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There's little doubt in my mind that the grand jury in Ferguson, Missouri, will not indict Darren Wilson and charge him with murder. And there is just as little doubt that Ferguson will erupt in violence when that happens. Two conceptions of justice will collide, thus illustrating in graphic form...
The Roman orator Cicero defined a commonwealth, or a republic, as a group of people drawn together by common interests and a common conception of right, or justice. In other words, not just any group of folks constitutes a stable political entity.
By this standard, we are no longer a...
From time to time, a young person turns up at my office door looking for career advice. They are considering a career in the law. What, they ask, should they do? My answer is typically succinct: consider medical school. The law, I tell them is dark place. I've imagined that medicine offers...
If I had Tom Foley's tax accountant, there is one thing I most assuredly would not do: I would not run for public office pretending I had any idea about what is and is not sound public policy. Foley lives as a free-rider, avoiding taxes while living like a plutocrat. Why would anyone vote for...
There are secret courts operating in our midst, and I am not referring to those tribunals whose focus is national security. I'm talking about something more basic and closer to home. I'm talking about our juvenile courts, where the fate of children is sometimes determined.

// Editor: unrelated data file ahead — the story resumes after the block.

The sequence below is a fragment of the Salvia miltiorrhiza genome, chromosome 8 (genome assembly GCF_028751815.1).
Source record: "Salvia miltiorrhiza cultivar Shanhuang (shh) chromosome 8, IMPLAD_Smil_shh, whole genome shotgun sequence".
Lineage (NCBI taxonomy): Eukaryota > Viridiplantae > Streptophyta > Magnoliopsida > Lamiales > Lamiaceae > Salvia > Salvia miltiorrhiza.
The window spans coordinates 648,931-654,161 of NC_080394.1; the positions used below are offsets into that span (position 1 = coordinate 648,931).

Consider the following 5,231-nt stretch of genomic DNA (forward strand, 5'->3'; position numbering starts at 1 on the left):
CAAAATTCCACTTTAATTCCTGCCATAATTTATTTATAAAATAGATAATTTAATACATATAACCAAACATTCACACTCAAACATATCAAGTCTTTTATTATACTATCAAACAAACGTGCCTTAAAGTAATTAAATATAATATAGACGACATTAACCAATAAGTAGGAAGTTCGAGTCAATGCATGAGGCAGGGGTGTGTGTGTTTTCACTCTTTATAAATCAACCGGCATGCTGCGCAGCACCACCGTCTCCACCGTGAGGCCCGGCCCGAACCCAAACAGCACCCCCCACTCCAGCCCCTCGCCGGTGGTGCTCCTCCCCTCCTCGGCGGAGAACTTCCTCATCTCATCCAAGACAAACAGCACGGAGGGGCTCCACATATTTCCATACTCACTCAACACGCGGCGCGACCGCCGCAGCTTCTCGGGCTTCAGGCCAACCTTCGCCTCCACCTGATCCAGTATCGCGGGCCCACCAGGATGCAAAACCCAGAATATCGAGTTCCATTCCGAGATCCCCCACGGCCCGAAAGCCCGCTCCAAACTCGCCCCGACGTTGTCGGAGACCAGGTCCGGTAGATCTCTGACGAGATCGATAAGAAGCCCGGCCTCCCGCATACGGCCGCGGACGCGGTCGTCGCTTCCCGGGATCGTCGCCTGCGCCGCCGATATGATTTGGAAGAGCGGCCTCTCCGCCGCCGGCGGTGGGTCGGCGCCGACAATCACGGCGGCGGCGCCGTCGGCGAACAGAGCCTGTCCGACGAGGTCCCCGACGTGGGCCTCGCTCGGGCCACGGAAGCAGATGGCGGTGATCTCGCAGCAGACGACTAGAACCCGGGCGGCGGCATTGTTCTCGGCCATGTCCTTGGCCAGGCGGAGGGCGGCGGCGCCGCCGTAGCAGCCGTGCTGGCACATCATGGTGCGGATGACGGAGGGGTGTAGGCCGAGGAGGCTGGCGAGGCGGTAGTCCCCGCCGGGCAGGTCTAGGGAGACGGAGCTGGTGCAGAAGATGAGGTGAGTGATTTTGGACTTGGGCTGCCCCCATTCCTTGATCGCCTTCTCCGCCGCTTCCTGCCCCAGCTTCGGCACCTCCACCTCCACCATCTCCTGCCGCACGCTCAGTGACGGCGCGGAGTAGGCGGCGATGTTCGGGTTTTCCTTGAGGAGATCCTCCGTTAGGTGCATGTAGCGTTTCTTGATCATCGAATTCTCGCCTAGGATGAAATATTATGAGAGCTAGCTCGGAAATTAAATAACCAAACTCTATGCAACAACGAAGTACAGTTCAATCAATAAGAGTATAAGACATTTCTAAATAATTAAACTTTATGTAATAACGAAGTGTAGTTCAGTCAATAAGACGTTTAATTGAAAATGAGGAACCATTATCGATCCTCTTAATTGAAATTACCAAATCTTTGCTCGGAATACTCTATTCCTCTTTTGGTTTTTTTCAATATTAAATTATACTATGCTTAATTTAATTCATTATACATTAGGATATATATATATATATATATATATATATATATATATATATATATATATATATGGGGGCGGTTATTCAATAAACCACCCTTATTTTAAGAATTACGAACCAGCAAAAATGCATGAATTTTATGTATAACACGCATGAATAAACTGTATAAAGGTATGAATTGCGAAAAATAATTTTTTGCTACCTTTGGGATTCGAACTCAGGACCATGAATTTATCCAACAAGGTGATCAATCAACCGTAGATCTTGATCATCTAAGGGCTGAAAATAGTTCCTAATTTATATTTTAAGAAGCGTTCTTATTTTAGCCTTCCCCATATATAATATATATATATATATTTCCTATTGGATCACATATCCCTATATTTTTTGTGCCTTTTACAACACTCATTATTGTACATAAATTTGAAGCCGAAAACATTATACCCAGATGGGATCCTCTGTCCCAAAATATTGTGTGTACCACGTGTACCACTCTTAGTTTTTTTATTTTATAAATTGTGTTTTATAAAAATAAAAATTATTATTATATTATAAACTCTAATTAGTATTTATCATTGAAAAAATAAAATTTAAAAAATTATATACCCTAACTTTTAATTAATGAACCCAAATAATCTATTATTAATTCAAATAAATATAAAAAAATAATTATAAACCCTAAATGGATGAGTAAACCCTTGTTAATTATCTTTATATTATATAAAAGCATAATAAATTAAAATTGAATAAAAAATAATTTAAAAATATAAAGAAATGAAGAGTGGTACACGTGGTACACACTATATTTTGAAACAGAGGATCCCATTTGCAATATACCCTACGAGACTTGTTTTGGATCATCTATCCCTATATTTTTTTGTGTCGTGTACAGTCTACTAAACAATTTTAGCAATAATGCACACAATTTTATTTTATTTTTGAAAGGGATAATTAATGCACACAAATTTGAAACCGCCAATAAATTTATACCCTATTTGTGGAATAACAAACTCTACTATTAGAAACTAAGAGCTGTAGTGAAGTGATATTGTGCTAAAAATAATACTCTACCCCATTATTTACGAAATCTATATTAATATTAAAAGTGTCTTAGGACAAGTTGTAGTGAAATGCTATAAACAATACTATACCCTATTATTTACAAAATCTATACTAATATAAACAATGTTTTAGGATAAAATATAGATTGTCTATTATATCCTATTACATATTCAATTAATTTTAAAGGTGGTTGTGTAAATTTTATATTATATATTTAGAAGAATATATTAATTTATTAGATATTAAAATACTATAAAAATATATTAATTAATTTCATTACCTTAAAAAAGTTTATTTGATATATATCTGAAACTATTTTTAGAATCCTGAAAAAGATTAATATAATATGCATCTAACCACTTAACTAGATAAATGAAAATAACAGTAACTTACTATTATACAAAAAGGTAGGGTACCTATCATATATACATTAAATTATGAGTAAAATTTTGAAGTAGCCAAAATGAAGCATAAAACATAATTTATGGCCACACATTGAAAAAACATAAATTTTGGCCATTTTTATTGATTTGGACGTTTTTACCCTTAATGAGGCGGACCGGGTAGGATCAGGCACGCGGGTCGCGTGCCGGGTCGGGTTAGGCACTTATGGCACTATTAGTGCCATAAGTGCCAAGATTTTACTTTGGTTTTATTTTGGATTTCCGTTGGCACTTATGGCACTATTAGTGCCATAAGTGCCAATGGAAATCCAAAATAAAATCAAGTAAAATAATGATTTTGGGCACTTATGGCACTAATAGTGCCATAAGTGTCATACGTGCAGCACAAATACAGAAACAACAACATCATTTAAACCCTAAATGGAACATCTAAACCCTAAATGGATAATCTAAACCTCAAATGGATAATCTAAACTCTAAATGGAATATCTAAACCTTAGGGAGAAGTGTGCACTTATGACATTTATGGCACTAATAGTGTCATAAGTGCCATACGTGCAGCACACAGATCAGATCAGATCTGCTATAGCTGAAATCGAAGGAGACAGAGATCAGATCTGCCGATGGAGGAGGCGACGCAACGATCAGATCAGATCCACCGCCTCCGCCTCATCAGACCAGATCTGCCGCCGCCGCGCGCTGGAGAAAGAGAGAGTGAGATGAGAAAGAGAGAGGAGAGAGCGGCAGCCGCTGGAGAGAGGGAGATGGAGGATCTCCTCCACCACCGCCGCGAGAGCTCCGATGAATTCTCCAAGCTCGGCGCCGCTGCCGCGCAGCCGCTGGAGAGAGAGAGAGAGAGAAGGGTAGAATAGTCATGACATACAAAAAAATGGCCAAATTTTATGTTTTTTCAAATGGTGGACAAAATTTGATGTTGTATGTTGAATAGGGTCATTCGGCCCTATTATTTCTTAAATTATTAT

Consider the case...
I'm not a fan of the Justice Department, so I ought to be rooting for Kurt Siuzdak, a 17-year veteran of the Federal Bureau of Investigation who has filed suit against Attorney General Eric Holder. Instead, I'm wondering just what he is hoping to accomplish. My hunch is that he is angling for a job...
The law of evidence governs what is and is not admissible in a trial. A judge's decision on what a jury hears could quite literally be the difference between freedom and imprisonment, and, in some cases, between life and death. Just ask Larry Johnson.
Earlier this year, Brittany Paz, Jim...
I wasn't on the New Haven jury that convicted Angelo Reyes of arson and conspiracy charges. But I know a thing or two about Mr. Reyes, having represented him in federal court on other arson charges before federal prosecutors engineered a conflict to get me thrown off the case: They threatened to...
Juries are fickle, especially in civil cases, where we give them the right and the power to award money in the form of compensatory damages, and, in rare cases, to assess punitive damages. Money becomes a proxy for justice. Yet standing in well of a civil court asking for money always reminds me of...
"Do you think anyone should go to jail?" The speaker, a youngish FBI agent, looked at me with the same devilish grin I had seen on his face any number of times. He was once the lead agent when a client of mine, a lawyer, was in federal jeopardy. We argued the government to a standstill in that...